Cast : Reitesh Deshmukh, Nargis Fakri, Dharmesh
Director : Ravi Jadhav
Rating : 3/5
Duration : 2 hours 18 minutes
The movie is the Hindi directorial debut of talented Marathi filmmaker Ravi Jadhav of Timepass fame. He has joined hands with his trusted ally, Riteish Deshmukh for his Hindi venture.
The movie deals with a brand new topic that of street music and street musicians. It’s about crowded streets, roaming dogs, filthy bylanes, hopelessness and rearing spirits. Taraat (Riteish Deshmukh) the leader of the group of few Banjo players in Mumbai, catches the fancy of a budding American singer Chris (Nargis Fakhri). She travels to Mumbai all the way from New York to hunt for Taraat and his quirky coterie, hoping to take their music international.
Tarrat Bhai likes to sweep the Mumbai streets with his beloved even in a beautifully planned and executed dream song. After all, this is what he has seen.
Chris leads a privileged New York life. She has the luxury of opting music as a career, unlike Tarrat and the members of his Banjo team, who play on the streets of Mumbai for survival.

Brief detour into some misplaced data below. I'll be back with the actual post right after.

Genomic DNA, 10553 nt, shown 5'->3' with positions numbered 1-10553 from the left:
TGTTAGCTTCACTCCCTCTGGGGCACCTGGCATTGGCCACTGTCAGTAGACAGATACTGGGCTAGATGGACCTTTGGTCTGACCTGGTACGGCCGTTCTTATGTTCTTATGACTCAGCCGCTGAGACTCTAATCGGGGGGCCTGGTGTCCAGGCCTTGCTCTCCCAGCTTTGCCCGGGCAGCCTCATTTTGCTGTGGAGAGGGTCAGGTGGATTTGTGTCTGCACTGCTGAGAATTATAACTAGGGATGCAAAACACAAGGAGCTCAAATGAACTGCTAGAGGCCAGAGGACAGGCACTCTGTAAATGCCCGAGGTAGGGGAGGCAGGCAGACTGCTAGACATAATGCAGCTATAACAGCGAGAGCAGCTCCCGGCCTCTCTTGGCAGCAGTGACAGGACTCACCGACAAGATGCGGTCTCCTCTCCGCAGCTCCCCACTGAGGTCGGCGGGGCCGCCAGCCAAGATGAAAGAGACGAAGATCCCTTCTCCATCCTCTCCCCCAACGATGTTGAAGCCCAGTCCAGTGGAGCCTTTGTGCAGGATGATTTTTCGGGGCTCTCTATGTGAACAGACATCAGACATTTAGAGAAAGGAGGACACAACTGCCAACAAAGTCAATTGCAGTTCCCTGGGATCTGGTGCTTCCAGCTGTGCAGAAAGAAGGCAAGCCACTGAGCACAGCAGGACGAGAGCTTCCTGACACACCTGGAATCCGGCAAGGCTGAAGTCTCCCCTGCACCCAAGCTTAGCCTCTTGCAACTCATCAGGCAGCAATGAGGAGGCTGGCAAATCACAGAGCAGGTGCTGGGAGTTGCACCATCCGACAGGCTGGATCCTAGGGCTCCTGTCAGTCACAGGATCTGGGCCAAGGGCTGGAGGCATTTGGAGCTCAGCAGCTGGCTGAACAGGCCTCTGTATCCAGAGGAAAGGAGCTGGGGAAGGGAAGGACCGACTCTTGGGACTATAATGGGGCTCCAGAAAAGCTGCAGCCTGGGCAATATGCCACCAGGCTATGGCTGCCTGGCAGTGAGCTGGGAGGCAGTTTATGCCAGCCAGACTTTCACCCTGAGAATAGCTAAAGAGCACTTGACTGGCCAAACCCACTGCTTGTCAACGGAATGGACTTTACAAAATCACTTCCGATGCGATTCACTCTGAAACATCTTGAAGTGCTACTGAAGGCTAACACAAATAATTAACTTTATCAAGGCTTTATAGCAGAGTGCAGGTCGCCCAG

Tarrat comes out of the gutter in the introductory scene. He might be a motor-mouth, but helplessness is written all over his face. He can’t hide the fact that he extorts money for the local corporator, or he is a drunkard, or he has been a loser throughout his life.
But, he plays banjo at local Ganpati festivals and that’s a sight to behold. There, he is the master and the universe takes cues from his notes. One such performance has reached Chris and now she is in India to make music with his team. Other team members are Greece (Dharmesh Yelande), Paper (Aditya Kumar) and Vaaja (Leslie).
Banjo begins on a promising note and Manoj Lobo’s camera glides you through dirt, agony and compassion. Lobo’s filters may do the trick for people who can’t face harsh realities with bare eyes. Jadhav probably believes in serving ‘vada paav’ in a silver foil. You get introduced to key characters with some peppy numbers thrown in between. The canvas is spread, and the actors are ready to take the leap of faith. The constraints of commercial cinema kick in right here, and the film takes the safer route.
A good musical drama suddenly changes into an average formula tale of a hero with a golden heart, villains who can consider a sudden change of mind, heroine with a knack for dancing and stretched dialogues.